Clicktease

It’s apparent to me now: the modern web is designed to give us just enough of what we’re looking for to require us to make an action to find out more. We’re being teased into providing input into the system.

Did someone post an image? Guess what: that image will be cropped with just enough of the bottom edge (where the final words of a meme live, for instance) hidden from view, so we’re forced to click the image to see the full thing. The crop size can be steeper if the bots detect words in the image. That click is an input that tells sites like Facebook that we obviously want more, that we have a stronger susceptibility to clickbait.

Make a post over five lines? Cropped and hidden behind a “Read More” link. The click is an input. The second “Read More” link after a paragraph is yet another input. There’s no loss if they show you the whole post at once; there’s no cost per byte out of the web server, so why do it? Feedback and input. You have to act if you want to read more. Having fewer words doesn’t make the infinite scroll any cleaner or streamlined. It’s the input.

Search on Google for a thing? You’re given a page full of results as paragraph snippets with just enough in each to lead you on to action. None of those snippets provides a shred of what you are looking for. You have to click. It’s like the bots interpret what you search for and explicitly exclude that from the snippets. Want the definition to a word? Unless Google is feeling benevolent, you’re given a pageful of results like “Find the definition of <word> at Dictionary dot com!” instead of seeing any part of the definition itself.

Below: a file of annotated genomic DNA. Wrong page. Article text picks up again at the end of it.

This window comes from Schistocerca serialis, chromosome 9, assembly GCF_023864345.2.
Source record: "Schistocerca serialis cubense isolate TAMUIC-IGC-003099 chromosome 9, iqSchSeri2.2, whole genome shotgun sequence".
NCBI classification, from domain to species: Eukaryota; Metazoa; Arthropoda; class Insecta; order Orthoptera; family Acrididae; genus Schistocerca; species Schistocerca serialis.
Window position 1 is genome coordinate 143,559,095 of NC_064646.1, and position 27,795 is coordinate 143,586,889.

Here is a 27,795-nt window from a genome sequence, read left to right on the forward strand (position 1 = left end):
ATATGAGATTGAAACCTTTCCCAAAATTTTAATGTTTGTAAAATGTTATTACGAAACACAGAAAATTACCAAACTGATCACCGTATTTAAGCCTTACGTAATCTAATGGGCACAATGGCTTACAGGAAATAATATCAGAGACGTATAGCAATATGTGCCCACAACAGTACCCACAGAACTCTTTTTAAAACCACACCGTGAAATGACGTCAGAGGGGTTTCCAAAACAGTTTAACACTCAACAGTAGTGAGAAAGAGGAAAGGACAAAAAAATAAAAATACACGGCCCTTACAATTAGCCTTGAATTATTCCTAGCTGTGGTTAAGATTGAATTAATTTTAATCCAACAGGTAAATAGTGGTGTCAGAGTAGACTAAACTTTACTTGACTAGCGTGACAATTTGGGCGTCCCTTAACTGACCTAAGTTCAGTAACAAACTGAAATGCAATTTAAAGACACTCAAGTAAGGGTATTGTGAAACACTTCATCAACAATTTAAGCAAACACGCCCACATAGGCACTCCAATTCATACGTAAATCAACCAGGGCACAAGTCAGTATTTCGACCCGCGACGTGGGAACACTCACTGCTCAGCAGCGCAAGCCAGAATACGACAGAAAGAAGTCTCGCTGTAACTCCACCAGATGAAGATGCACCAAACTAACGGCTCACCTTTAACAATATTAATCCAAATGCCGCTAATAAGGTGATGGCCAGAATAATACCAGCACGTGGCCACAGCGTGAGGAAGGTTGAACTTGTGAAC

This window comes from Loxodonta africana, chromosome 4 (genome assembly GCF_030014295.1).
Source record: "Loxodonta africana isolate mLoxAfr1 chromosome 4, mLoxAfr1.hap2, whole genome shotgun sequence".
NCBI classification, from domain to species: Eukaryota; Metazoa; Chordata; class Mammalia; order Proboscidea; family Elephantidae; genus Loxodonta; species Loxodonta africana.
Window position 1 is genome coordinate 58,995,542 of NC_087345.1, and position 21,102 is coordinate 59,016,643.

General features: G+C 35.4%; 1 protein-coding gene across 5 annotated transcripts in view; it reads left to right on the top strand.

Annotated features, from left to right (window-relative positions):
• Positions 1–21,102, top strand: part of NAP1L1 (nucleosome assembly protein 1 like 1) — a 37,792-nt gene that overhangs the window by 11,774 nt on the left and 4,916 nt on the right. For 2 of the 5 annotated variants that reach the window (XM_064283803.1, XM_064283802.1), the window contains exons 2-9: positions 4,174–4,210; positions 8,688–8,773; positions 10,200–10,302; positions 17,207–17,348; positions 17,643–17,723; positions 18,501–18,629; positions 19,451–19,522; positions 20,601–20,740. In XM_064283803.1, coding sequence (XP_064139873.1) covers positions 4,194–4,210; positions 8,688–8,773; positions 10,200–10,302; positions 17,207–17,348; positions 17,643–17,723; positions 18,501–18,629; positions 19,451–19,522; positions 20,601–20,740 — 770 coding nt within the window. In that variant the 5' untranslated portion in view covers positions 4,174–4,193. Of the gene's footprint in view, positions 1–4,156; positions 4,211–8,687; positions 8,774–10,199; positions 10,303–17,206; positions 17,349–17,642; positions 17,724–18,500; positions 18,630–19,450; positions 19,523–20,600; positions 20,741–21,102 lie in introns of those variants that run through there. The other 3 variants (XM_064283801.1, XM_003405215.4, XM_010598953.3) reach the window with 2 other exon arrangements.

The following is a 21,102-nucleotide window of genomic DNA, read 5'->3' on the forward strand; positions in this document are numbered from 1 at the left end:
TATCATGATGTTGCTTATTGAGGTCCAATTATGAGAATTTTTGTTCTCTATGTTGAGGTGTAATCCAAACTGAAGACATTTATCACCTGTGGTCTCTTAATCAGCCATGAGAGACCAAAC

What are the algorithmic effects of all this? Nobody in the general public really knows. My hypothesis is that the ad impressions on the destination sites are mostly the reason. The value of a site’s ad space varies with the number of visitors inbound from affiliates, as well as the number of visitors who stick around for multiple pageviews.

And now many of the major websites are advertising companies at their core, Facebook and Google being the major operators, and it’s incumbent on them to add value to their own system by driving up their own traffic, putting sites that aren’t part of their affiliate networks in a lower priority for search results. The presence of beacons on affiliate sites allows them to track you when you’re looking at things for sale. After looking at cameras, for instance, you go back to Facebook or Google and you see the same camera you were just looking at in a sidebar ad, and you have no control over that. You can’t click it away.

So it’s not just the site operators and content editors making clickbait articles with misleading headlines and lede images, as I’ve previously complained about. It’s the algorithms feeding us shreds of interest to goad us into action. We’re being trolled, like bad uncles sending us on snipe hunts for their own enjoyment and profit.

This is reason 4,815 why I hate the modern web.

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